Chicago transportation is a touchy subject. In order to travel up to ten miles in a car, an inhabitant of the city may as well be taking a sixty mile road trip in another state. So when it comes to commuting or even exploring the eclectic city, a very important subject that should be broached is transportation. How far is it to Navy Pier from here? How should I get there? When should I leave? What is my estimated time of arrival, or ETA?
I mapped out a simple 5 mile route from Belmont and Sheffield in Lakeview, Chicago to Navy Pier, located in the downtown loop. Walking 5 miles is a daunting task, especially in the summer heat, but it may be less stressful than dodging cars while biking or being cramped on a bus or train. Shown below is a flow chart of the typical amount of time it takes to move 5 miles in the city of Chicago.
Click on these links to view Google Maps and the CTA tracker, both useful sources in navigating the city.
The Chicago Transit Authority’s trains and buses are a great way to reach your summer destinations. But like all big cities, Chicago’s has its share of violence and theft and even the most seasoned commuters can fall prey to pick-pocketing and attacks while using the CTA.
The next time you board your CTA bus or the “L” keep these essential safety tips in mind:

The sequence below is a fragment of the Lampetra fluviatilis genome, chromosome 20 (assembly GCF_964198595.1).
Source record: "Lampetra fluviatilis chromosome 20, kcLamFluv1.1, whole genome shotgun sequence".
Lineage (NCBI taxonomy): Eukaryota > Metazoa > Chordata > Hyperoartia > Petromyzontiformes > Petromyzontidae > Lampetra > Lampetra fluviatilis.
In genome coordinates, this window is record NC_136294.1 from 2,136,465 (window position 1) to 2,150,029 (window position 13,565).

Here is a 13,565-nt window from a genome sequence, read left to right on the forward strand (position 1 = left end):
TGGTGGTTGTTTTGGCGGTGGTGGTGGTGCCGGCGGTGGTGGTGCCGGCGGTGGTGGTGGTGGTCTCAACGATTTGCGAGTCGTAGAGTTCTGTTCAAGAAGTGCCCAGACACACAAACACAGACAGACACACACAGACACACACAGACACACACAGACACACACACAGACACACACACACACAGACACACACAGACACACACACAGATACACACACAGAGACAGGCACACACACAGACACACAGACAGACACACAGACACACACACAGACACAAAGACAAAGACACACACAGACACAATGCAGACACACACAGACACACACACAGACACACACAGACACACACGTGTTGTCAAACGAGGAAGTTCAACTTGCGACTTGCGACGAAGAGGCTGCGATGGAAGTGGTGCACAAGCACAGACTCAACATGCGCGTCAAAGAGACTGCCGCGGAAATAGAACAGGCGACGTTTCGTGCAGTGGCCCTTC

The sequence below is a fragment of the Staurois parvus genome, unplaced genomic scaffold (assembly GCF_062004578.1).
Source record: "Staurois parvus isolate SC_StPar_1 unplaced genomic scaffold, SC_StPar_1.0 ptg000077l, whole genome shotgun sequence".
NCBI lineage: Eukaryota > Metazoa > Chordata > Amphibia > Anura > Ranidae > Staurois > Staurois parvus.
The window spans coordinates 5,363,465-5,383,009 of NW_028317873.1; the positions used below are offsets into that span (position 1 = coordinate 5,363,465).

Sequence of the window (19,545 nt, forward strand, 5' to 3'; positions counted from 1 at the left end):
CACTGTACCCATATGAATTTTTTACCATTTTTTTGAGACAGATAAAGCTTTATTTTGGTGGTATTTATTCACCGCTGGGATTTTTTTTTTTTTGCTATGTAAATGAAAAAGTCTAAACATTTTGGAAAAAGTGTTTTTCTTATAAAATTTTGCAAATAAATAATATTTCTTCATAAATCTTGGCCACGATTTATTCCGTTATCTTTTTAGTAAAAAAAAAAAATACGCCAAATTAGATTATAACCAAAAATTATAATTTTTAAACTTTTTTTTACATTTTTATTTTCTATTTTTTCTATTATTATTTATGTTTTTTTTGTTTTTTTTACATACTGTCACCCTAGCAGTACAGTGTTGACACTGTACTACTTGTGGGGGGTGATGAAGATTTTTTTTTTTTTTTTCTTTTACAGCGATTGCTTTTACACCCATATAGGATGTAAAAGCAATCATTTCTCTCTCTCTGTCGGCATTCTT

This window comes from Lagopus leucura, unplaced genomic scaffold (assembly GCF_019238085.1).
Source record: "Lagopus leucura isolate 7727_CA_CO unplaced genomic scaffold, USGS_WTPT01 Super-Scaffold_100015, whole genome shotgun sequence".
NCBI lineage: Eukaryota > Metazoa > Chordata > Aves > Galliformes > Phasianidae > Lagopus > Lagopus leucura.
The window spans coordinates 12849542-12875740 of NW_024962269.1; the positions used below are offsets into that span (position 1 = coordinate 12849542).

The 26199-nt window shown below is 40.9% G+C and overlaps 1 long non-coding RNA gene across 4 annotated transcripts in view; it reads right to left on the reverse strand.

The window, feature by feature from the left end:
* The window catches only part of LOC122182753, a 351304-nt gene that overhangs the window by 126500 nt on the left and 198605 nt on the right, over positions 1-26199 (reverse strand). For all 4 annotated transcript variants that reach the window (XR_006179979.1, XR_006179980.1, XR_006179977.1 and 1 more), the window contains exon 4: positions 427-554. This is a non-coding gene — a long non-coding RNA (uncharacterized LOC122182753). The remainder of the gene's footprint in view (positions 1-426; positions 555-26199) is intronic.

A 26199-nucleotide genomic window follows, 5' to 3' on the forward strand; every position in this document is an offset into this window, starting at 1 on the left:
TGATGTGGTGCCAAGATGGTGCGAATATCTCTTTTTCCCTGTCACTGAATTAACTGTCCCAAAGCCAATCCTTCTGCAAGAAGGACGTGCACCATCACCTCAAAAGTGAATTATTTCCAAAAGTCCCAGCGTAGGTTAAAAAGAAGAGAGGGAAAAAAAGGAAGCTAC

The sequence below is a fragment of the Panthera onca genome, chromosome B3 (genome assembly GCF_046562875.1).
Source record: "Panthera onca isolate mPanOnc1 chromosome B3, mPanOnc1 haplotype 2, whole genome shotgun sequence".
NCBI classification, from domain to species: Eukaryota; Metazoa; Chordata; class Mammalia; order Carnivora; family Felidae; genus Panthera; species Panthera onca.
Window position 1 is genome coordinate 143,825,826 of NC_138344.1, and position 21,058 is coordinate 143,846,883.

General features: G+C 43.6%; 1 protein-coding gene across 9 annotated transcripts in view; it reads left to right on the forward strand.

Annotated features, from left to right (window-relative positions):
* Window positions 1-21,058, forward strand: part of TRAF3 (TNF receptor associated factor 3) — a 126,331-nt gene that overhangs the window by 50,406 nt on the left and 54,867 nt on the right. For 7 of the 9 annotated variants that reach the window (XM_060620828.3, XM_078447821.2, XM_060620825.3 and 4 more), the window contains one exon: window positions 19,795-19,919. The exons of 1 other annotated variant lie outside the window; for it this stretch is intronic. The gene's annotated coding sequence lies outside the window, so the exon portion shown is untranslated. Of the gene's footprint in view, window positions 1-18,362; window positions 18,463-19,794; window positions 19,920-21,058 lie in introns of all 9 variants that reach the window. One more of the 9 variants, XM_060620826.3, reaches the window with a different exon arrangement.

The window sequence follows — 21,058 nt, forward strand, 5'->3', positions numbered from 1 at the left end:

Don’t flaunt it
Break the habit of patting your pockets or purses to make sure if your wallet is there. According to the CTA, this actually lets thieves know the exact location of your valuables.
It sounds like a given, but it needs to be said. Always keep your wallet in a safe location, like the inside of a jacket or the inside pocket of a purse.
Guys, always keep your wallet in a front pocket instead of a back pocket. Ladies, if your purse straps are long enough, wear it diagonally across your body so someone can’t snatch it. If not, keep your hands on your purse at all times. Don’t let it sit idly on your lap.
The CTA is no place to show off your latest tech device or Valentine’s Day present. Try to conceal your expensive belongings. This Chicago Tribune article on CTA smartphone thefts might put things into perspective.
Have a separate holder for your transit card (somewhere other than your wallet). This eliminates the need to take out your wallet whenever you need to use your card.